The quick guide has been updated to reflect new legislation in New South Wales, Victoria, Queensland and at the federal level since the November 2017 version.

Donations and electoral expenditure


The disclosure threshold, the amount over which donations must be disclosed, under the Commonwealth Electoral Act 1918 is Consumer Price Index (CPI)-indexed and from 1 July 2018 to 30 June 2019 is $13,800.

Annual returns must be lodged with the Australian Electoral Commission (AEC) by political parties, their state and territory branches and associated entities[2] showing the details of amounts received and outstanding debts that are over the disclosure threshold, and total values of receipts, payments and debts. Political campaigners (a new category of entity consisting of individuals and organisations who incur substantial amounts of electoral expenditure and who aren’t parties or candidates) and associated entities must register with the AEC.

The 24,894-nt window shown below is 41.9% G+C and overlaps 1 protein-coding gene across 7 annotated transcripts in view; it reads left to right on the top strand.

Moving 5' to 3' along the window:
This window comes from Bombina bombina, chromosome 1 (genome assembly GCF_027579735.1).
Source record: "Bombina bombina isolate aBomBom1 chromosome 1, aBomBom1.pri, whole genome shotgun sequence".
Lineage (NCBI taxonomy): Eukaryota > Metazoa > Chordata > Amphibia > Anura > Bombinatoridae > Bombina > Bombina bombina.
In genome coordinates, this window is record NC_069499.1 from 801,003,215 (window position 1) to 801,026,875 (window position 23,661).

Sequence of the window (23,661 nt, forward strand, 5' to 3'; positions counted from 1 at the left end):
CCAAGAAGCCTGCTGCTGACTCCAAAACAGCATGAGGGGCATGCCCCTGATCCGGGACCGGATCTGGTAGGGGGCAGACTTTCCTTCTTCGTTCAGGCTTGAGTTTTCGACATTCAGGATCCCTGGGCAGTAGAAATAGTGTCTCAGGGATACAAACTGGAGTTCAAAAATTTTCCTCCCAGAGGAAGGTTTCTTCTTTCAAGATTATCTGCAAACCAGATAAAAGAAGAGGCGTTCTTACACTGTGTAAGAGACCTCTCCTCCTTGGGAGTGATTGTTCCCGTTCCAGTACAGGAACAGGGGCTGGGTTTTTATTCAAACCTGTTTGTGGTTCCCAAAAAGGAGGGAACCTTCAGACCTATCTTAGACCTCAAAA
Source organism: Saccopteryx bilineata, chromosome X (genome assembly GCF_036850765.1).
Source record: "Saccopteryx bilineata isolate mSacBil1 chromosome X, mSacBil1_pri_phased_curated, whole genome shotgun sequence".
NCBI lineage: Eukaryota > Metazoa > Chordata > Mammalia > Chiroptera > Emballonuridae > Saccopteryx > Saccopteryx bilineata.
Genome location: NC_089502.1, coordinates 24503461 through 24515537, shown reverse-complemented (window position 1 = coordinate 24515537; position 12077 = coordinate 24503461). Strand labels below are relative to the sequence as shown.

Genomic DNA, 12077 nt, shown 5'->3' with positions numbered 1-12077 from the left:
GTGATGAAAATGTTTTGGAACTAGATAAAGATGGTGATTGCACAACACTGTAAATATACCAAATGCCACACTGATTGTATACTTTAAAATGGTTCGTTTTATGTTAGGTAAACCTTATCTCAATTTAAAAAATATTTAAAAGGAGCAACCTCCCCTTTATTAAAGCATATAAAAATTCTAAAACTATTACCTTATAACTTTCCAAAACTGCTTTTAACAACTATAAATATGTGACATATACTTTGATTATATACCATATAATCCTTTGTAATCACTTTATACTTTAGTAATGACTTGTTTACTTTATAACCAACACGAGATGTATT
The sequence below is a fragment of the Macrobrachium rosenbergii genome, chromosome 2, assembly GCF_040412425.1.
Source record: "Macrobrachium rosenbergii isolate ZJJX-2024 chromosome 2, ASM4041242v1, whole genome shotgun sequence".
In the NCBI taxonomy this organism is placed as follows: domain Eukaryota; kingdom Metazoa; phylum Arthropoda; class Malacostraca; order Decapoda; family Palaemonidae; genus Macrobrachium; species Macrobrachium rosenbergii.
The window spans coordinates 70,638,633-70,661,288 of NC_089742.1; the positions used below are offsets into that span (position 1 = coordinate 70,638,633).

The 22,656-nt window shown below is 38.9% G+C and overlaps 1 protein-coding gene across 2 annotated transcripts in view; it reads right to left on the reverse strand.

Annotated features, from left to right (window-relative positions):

For amounts that are received above the disclosure threshold, returns must disclose the full name and address of the donor, the amount received, and whether the receipt is a ‘donation’ or ‘other receipt’.[3] People and organisations who make donations to candidates or parties in excess of the disclosure threshold must also submit an annual donor return. Donations from foreign donors of $1,000 or more are banned.

Third parties (who spend more than $13,800 but not enough to register as a political campaigner) must also lodge an annual return if they spend more than the disclosure threshold in a financial year. The returns must list their total political expenditure, total donations used for political expenditure, and details of donors whose donations were used in whole or part for political expenditure and were above the disclosure threshold.